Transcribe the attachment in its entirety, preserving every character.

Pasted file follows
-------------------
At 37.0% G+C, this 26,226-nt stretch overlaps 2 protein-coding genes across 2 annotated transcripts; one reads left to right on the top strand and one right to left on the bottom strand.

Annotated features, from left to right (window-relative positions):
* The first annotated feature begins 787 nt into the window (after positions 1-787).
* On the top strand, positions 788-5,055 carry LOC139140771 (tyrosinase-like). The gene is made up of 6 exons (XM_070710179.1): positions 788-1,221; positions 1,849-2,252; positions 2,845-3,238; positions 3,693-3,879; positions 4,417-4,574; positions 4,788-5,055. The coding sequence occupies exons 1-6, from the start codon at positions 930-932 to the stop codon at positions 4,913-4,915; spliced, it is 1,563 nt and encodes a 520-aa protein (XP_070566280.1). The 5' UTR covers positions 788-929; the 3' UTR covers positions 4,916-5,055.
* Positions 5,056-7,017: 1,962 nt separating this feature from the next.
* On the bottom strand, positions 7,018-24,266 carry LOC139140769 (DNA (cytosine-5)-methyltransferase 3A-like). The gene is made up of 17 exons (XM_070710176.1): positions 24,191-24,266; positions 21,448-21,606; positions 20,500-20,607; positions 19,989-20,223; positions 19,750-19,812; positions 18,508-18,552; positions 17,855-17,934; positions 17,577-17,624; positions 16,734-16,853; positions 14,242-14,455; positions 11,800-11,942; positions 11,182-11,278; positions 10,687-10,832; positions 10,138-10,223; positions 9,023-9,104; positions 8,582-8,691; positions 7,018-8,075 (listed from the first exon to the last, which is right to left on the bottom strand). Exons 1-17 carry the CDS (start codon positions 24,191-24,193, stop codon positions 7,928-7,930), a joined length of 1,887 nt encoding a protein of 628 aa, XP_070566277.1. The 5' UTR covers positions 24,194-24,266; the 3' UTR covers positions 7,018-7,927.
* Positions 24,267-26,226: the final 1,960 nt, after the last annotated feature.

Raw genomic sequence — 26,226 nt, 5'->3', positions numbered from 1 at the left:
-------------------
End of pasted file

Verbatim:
At 37.0% G+C, this 26,226-nt stretch overlaps 2 protein-coding genes across 2 annotated transcripts; one reads left to right on the top strand and one right to left on the bottom strand.

Annotated features, from left to right (window-relative positions):
* The first annotated feature begins 787 nt into the window (after positions 1-787).
* On the top strand, positions 788-5,055 carry LOC139140771 (tyrosinase-like). The gene is made up of 6 exons (XM_070710179.1): positions 788-1,221; positions 1,849-2,252; positions 2,845-3,238; positions 3,693-3,879; positions 4,417-4,574; positions 4,788-5,055. The coding sequence occupies exons 1-6, from the start codon at positions 930-932 to the stop codon at positions 4,913-4,915; spliced, it is 1,563 nt and encodes a 520-aa protein (XP_070566280.1). The 5' UTR covers positions 788-929; the 3' UTR covers positions 4,916-5,055.
* Positions 5,056-7,017: 1,962 nt separating this feature from the next.
* On the bottom strand, positions 7,018-24,266 carry LOC139140769 (DNA (cytosine-5)-methyltransferase 3A-like). The gene is made up of 17 exons (XM_070710176.1): positions 24,191-24,266; positions 21,448-21,606; positions 20,500-20,607; positions 19,989-20,223; positions 19,750-19,812; positions 18,508-18,552; positions 17,855-17,934; positions 17,577-17,624; positions 16,734-16,853; positions 14,242-14,455; positions 11,800-11,942; positions 11,182-11,278; positions 10,687-10,832; positions 10,138-10,223; positions 9,023-9,104; positions 8,582-8,691; positions 7,018-8,075 (listed from the first exon to the last, which is right to left on the bottom strand). Exons 1-17 carry the CDS (start codon positions 24,191-24,193, stop codon positions 7,928-7,930), a joined length of 1,887 nt encoding a protein of 628 aa, XP_070566277.1. The 5' UTR covers positions 24,194-24,266; the 3' UTR covers positions 7,018-7,927.
* Positions 24,267-26,226: the final 1,960 nt, after the last annotated feature.

Raw genomic sequence — 26,226 nt, 5'->3', positions numbered from 1 at the left: